So if you’re currently seeing a doctor and undergoing a binary transition (or have done in the past) then there *may* be a few anti-discrimination statutes to support you in a few situations.

    From the EHRC website:
    “The Sex Discrimination (Amendment of Legislation) Regulations 2008

    The Sex Discrimination (Amendment of Legislation) Regulations 2008 extended the Sex Discrimination Act to make it unlawful to discriminate on grounds of gender reassignment in the provision of goods, facilities and services as well as in employment and vocational training.”

    Website says almost nothing about transsexual people.

    • cnlester says:

      I guess this is where I get confused. I have had medical procedures to ease my gender dysphoria, and would probably we fairly comfortable in saying that my body is transsexual – but I haven’t had every medical procedure available and my gender expression is just a bit queer and androgynous. Sigh. I think another long letter to the Equalities Minister is in order. Thank you for the information x

  • Phoebe says:

    Sorry, that meant to say “The Equality 2010 website seems to say next to nothing about transsexual people”.

  • Natacha Kennedy says:

    Hi CN

    I completely understand what you mean, and I have given up trying anything but shoes, coats or cardis on in shops, with the exception of Reiss who have non-gendered changing rooms (and I don’t like/can’t afford to shop there anyway).

    It was just too bruising to the soul, these accusing, disempowering glances. The idea that I might be a bloke trying to gain access to the women’s changing room for a strange motive seemed to hang in the air.

    I think we are probably both entitled to use cubicled changing rooms by law, because the law prohibits discrimination against people who ‘appear to be’ transsexual. Personally though, since I am not TS, I would rather have a law which protects ME as a genderqueer transperson rather than having to coat-tail on someone else.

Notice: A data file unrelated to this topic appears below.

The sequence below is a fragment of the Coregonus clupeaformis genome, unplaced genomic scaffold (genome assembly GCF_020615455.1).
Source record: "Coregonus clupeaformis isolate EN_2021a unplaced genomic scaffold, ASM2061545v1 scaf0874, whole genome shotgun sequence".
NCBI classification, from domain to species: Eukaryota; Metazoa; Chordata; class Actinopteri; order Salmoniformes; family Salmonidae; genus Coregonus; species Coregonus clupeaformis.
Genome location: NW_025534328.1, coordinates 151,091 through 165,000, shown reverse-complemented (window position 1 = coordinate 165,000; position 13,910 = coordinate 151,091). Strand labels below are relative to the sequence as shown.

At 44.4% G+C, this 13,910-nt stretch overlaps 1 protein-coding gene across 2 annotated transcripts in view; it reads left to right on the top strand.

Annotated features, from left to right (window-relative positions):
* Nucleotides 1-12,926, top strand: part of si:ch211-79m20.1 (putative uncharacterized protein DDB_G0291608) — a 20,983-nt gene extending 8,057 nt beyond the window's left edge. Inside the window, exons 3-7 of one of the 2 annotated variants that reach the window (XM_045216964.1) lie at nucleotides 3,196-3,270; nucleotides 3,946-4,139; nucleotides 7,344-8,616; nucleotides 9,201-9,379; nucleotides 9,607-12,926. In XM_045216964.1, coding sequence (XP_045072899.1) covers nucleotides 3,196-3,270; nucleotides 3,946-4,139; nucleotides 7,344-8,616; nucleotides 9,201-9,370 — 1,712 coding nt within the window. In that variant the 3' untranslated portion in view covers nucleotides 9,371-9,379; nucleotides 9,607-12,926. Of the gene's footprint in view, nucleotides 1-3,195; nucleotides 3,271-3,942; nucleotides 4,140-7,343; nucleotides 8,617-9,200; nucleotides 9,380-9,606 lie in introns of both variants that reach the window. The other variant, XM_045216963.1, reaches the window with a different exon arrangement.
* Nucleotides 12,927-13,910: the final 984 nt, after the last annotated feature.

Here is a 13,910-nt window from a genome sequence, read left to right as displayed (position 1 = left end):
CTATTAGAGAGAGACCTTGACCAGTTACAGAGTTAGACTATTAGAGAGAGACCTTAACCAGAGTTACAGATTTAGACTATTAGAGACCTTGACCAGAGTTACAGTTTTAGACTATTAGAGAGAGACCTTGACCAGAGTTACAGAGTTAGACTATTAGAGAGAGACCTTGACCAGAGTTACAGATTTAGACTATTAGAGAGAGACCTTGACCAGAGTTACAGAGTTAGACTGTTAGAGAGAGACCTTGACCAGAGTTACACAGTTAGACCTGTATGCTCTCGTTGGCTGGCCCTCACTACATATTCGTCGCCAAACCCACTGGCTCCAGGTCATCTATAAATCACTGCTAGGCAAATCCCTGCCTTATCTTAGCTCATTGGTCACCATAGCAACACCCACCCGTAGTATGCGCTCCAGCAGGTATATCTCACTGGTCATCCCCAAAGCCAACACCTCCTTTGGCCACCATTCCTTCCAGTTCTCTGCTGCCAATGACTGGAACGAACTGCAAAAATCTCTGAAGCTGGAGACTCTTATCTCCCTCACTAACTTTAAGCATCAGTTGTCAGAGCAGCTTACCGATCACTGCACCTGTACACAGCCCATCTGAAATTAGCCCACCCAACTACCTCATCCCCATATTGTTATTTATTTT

Instead I have got quite good at figuring out from just looking at a dress a top or a skirt, how it would look on me.

    Not ideal but i just get fed up with fighting these battles all the time, with no apparent prospect of winning the war. We still have a long way to go…


    • cnlester says:

      It’s an interesting point that the more expensive the shop is, the less they seem to care – in my experience, anyway. ‘Look, someone wants to buy our overpriced items – grab their wallet!’

      I really want to ask them what they think our motives would be, using a changing room to change in and out of clothes? Is it honestly the fear that we’re going to commit a sex crime? Urgh.

      Not enough spoons, that’s what it is.


  • […] written before about the hazards of shopping while trans – and of the ways in which people who disrupt gender norms are punished by society for doing […]

  • […] last two points are definitely worst case scenario for dealing with bigots, but I’ve found it a successful tactic when necessary , as have […]

  • Marin says:

    Only recently started shopping in the men’s department but thankfully did not encounter any dramas while trying on jeans in TopMan (Sydney AU) & also shirts in H&M. I was kind of nervous doing it but I just thought, to hell with this, I’m going in! They didn’t seem to have any issues with non – binary/trans folks as far as I can tell, or perhaps I “passed” – not that I’m trying or even care that much about passing – just buying the clothes I like & feel good in. No one tried to stop me or gave me a bad time.
    Uniqlo is great as they don’t have gendered changerooms & their clothing sizes are very trans – masculine – friendly..the extra small shirts are just right for me…
    May I also say that charity shops (op shops in Australia) are great to shop in as the changerooms are non – gendered, & you can find often fabulous clothes very cheaply.